Above right:  The next day it was on to Mayville, a small town near the "thumb" of Michigan.  My grandmother (my Dad's mother) was born here over a hundred years ago.  Although I had grown up in Michigan, this was the first time that I'd been to Mayville.



Above left:  After spending several hours in the Mayville library, I learned where my ancestors here were buried, including Solomon Myers and his son, Ransom.  Ransom was the one-armed Civil War sergeant who's trail I had followed across Mississippi and Tennessee earlier in my trip (see Ransom Myers).

Above center:  Paying my respects to Ransom Myers (right) and his wife, Hannah Chaplin Myers (left), in a cemetery near Mayville.  After following Ransom around the country for the past two months, I had now "completed the circle."  Earlier in my trip, I had learned about Hannah Chaplin's Puritan ancestors in Rowley, Massachusetts (see News: August 6, 2001)

Above right:  The graves of Ransom's parents, Solomon (right) and Charlotte Myers (center).  Solomon was the one from Lyons, New York, who fought in the War of 1812, hence the cannon in the background.


     1625_-_Me_With_Broken_Arm.jpg (62280 bytes)    

Above left:  After leaving Mayville, I stumbled across the town of Otter Lake, Michigan.  Ironically, this was the same day that my Dad and my brothers were hiking to another Otter Lake, that one in Washington's rugged Cascade Mountains 2,000 miles away.  Otter Lake (the one in Washington) is a running joke in our family.  Despite our best efforts, not one of us has been able to get there in 30 years.

Above center:  Here's what happened when I hiked to Otter Lake, Washington in 1997.  It's a very rough, 4-mile bushwhack to the lake.  The bushes whacked back, though, and I slipped and broke my arm (note the rather deformed wrist).  I hiked out and had a cast on for six weeks, and I vowed never to hike to Otter Lake again.

Above right:  As I later learned, my Dad and brothers didn't make it to Otter Lake, either.  But here's a picture of the one in Michigan.  Yep, I finally made it to Otter Lake!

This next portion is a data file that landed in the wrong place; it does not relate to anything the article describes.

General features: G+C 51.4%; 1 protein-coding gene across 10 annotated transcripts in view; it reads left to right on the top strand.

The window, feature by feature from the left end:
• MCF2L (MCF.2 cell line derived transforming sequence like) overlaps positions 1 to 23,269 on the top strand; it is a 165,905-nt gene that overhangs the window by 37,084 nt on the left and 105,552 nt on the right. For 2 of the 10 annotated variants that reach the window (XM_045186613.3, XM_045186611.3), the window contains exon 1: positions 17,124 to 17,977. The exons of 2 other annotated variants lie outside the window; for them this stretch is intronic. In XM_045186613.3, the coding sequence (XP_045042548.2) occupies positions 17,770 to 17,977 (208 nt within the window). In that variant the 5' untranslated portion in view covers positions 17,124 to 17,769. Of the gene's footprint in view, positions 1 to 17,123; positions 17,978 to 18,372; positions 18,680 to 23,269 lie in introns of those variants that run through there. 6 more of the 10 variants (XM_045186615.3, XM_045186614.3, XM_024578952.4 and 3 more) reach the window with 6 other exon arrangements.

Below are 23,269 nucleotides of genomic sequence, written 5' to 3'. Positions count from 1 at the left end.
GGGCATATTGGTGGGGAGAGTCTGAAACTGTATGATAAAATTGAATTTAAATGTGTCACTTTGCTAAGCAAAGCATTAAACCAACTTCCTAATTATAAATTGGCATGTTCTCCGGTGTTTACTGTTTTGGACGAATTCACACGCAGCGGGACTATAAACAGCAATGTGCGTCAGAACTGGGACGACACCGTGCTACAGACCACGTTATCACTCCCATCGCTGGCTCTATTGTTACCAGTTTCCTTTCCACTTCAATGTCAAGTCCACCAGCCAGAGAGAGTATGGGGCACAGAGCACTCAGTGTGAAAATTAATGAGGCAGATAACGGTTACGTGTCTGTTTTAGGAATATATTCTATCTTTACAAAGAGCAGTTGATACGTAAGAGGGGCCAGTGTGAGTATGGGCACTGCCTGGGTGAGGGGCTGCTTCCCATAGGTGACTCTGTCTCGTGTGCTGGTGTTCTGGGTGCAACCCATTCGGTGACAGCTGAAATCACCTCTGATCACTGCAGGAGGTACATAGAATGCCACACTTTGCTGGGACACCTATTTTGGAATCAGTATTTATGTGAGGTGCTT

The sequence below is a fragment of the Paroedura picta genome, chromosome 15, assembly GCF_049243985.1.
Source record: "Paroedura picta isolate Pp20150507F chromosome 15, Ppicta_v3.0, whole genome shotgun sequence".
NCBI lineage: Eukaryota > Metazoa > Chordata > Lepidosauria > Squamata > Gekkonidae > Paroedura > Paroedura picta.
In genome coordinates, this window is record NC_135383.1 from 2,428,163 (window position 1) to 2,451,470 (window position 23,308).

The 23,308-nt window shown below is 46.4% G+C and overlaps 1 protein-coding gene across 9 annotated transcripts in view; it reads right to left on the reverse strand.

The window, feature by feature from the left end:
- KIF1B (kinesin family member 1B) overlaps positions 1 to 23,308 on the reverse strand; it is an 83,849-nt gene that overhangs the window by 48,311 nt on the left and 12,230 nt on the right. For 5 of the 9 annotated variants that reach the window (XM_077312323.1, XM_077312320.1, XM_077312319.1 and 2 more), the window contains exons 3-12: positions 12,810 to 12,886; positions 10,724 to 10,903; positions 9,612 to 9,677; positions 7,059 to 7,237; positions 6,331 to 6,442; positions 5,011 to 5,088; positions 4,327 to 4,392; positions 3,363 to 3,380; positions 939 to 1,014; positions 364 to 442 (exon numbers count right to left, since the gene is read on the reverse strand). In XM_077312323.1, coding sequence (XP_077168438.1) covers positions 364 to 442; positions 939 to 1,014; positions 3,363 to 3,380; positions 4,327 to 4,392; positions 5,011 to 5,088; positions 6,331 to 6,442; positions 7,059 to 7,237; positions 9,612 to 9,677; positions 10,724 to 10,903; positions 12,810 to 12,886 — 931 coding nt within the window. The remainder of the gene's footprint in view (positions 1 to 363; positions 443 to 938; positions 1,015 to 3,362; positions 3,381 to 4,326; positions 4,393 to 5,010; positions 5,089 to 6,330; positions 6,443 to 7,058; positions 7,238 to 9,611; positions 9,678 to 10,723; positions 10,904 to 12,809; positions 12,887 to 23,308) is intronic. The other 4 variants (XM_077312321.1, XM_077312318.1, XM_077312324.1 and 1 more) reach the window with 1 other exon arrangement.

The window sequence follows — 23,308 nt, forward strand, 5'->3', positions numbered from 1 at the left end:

Next News

August 14, 2001  (Minneapolis, Minnesota)



Previous News

August 8, 2001  (12 Days in Syracuse: Part 2)

August 8, 2001  (12 Days in Syracuse: Part 1)

August 6, 2001  (Manlius, New York)

July 23, 2001  (Middleton, Massachusetts)

July 22, 2001  (Boston, Massachusetts)

July 20, 2001  (Pomfret, Connecticut)

July 18, 2001  (Denton, Maryland)

July 16, 2001  (Cumberland, Virginia)

July 14, 2001  (Roanoke, Virginia)

July 9, 2001  (Sevierville, Tennessee)

July 8, 2001  (Fontana Lake, North Carolina)

July 5, 2001  (Manchester, Tennessee)

June 30, 2001  (Hohenwald, Tennessee)

June 29, 2001  (Corinth, Mississippi)

June 27, 2001  (Natchez, Mississippi)

June 24, 2001  (Austin, Texas)

June 20, 2001  (Canyon de Chelly, Arizona)

June 18, 2001  (Clay Canyon, Utah)

June 15, 2001 -- Part 2  (Zion Nat'l Park, Utah)

June 15, 2001 -- Part 1  (Zion Nat'l Park, Utah)

June 14, 2001  (San Diego, California)

June 11, 2001  (San Jose, California)

June 2, 2001  (Bellingham, Washington)

May 19, 2001  (Hillsboro, Oregon)

April 30, 2001  (Hillsboro, Oregon)

April 19, 2001  (Bellingham, Washington)

April 5, 2001  (Bellingham, Washington)